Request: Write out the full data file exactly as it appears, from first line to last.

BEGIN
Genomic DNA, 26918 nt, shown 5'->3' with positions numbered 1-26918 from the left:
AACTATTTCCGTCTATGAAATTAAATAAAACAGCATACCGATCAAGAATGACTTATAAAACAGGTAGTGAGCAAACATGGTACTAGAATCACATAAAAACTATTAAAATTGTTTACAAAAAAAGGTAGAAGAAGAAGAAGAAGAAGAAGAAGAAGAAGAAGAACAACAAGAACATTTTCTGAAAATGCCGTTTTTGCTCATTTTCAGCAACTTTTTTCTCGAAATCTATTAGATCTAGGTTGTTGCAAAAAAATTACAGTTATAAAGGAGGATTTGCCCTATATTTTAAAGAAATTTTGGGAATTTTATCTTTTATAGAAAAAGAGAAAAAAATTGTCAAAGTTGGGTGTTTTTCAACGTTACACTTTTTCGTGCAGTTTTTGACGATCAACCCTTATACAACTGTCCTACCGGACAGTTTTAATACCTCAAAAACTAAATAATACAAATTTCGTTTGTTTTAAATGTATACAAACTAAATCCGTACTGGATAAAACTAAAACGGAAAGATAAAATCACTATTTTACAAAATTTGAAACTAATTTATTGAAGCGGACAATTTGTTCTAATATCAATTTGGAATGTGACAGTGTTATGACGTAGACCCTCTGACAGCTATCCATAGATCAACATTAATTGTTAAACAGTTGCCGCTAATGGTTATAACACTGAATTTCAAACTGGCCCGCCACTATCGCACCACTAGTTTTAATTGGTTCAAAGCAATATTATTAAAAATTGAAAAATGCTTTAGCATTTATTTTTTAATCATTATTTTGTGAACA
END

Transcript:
Genomic DNA, 26918 nt, shown 5'->3' with positions numbered 1-26918 from the left:
AACTATTTCCGTCTATGAAATTAAATAAAACAGCATACCGATCAAGAATGACTTATAAAACAGGTAGTGAGCAAACATGGTACTAGAATCACATAAAAACTATTAAAATTGTTTACAAAAAAAGGTAGAAGAAGAAGAAGAAGAAGAAGAAGAAGAAGAAGAACAACAAGAACATTTTCTGAAAATGCCGTTTTTGCTCATTTTCAGCAACTTTTTTCTCGAAATCTATTAGATCTAGGTTGTTGCAAAAAAATTACAGTTATAAAGGAGGATTTGCCCTATATTTTAAAGAAATTTTGGGAATTTTATCTTTTATAGAAAAAGAGAAAAAAATTGTCAAAGTTGGGTGTTTTTCAACGTTACACTTTTTCGTGCAGTTTTTGACGATCAACCCTTATACAACTGTCCTACCGGACAGTTTTAATACCTCAAAAACTAAATAATACAAATTTCGTTTGTTTTAAATGTATACAAACTAAATCCGTACTGGATAAAACTAAAACGGAAAGATAAAATCACTATTTTACAAAATTTGAAACTAATTTATTGAAGCGGACAATTTGTTCTAATATCAATTTGGAATGTGACAGTGTTATGACGTAGACCCTCTGACAGCTATCCATAGATCAACATTAATTGTTAAACAGTTGCCGCTAATGGTTATAACACTGAATTTCAAACTGGCCCGCCACTATCGCACCACTAGTTTTAATTGGTTCAAAGCAATATTATTAAAAATTGAAAAATGCTTTAGCATTTATTTTTTAATCATTATTTTGTGAACA